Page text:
The white stone, which first appears in Fools Crow’s dream with Skunk Bear, is symbolic of western expansion and the whitewashing of Pikuni culture. In Fools Crow’s dream, he finds himself at the bank of a river he has never seen before, where white water washes over white stones. The ground is also covered in white frost, and when Fools Crow asks Skunk Bear why everything is so white, Skunk Bear replies, “That’s the way it is now.” The white stones and frost in Fools Crow’s dream reflect the increasing presence of the white settlers on Pikuni land and their attempts to control and assimilate the native Blackfeet Indians.
The white stone is also symbolic of Kills-close-to-the-lake’s betrayal of her husband, Rides-at-the-door. Kills-close-to-the-lake lusts after Fools Crow, who is Rides-at-the-door’s son, and Skunk Bear punishes her as a reminder of her “wickedness.” In her own dream at the strange white river, Kills-close-to-the-lake is visited by Skunk Bear, who “ravishes her” before biting off her finger. He then throws the finger, which turns into a white stone when it hits the ground. Kills-close-to-the-lake picks the stone up and later gives it to Fools Crow, who rubs it and finds power in it. Ironically, Fools Crow associates the white stone with the battle song given to him by Skunk Bear during his dream by the river, and he sings this song to find courage during the vision quest he takes to save his people from the invading white settlers. That Fools Crow and his people must eventually leave their land in order to survive suggests that the stone, while indeed helping Fools Crow come to this conclusion in order to survive, still represents the erasure of Pikuni culture from their own land.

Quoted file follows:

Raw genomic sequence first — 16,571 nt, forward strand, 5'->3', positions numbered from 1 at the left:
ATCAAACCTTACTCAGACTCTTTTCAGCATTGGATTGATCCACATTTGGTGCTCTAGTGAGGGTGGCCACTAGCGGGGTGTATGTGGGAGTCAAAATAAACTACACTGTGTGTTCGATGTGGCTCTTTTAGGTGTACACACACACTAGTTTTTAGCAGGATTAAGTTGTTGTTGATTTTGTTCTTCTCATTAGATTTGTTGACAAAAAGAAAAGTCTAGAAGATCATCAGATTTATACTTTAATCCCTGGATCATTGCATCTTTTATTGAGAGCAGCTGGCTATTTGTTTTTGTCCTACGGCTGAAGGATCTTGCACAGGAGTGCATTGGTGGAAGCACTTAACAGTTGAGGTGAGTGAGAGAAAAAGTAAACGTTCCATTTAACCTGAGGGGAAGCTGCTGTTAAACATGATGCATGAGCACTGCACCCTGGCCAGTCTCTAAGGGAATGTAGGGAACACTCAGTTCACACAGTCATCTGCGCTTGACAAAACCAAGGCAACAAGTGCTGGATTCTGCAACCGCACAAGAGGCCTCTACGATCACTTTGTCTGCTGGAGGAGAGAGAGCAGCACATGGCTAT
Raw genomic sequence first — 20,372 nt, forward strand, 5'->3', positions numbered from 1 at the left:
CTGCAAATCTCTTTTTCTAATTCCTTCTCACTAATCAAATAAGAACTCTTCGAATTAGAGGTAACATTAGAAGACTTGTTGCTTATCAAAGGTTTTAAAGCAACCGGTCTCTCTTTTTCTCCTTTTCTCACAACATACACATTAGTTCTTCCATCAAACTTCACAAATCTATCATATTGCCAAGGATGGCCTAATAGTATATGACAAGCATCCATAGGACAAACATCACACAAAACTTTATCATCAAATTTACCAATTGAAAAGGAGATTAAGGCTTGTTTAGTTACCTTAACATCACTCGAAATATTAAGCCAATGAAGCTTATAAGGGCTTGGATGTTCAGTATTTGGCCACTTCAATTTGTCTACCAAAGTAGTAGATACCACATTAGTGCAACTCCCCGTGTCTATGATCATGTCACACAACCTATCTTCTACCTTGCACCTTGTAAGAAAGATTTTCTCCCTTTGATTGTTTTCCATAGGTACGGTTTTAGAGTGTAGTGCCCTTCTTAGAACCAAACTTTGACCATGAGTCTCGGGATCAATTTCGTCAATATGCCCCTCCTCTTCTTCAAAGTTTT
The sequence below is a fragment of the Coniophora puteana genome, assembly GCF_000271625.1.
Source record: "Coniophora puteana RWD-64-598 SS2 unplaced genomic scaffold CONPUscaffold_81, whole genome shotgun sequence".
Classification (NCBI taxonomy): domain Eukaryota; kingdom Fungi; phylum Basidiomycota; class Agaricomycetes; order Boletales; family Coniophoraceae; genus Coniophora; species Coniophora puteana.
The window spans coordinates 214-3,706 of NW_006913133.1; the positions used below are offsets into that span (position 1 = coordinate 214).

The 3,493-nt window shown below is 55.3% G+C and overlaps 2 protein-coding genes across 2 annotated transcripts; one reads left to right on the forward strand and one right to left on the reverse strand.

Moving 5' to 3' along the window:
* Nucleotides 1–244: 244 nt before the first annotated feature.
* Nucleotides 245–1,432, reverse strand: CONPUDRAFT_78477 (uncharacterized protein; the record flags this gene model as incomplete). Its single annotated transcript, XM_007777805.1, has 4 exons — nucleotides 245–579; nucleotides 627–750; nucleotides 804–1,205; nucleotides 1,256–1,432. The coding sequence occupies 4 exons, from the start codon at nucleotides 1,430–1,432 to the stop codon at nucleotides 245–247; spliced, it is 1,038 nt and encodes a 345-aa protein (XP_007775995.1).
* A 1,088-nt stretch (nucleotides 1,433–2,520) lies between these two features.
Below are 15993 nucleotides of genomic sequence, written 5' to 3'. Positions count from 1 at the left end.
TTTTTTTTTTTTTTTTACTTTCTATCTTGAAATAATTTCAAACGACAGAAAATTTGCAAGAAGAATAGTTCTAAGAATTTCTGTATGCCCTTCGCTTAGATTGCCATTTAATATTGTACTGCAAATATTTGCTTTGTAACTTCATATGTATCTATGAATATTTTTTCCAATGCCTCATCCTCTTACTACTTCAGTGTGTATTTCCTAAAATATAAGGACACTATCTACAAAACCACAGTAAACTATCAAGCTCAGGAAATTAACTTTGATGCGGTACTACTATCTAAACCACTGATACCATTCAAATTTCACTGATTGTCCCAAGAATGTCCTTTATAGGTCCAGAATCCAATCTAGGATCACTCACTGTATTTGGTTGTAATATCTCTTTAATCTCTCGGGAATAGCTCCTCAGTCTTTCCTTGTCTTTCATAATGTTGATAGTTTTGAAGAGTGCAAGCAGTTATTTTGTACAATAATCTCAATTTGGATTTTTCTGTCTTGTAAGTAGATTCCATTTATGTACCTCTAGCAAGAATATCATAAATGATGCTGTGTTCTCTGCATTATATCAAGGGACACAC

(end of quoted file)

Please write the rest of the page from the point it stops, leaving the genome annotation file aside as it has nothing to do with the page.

The White Stone Quotes in Fools Crow
“It is good to see you again, brother,” [Skunk Bear] said. “I have got myself caught again and there is no one around but you.”
“But why is it so white, Skunk Bear?” White Man’s Dog had to shield his eyes from the glare.
“That’s the way it is now. All the breathing things are gone—except for us. But hurry, brother, for I feel my strength slipping away.”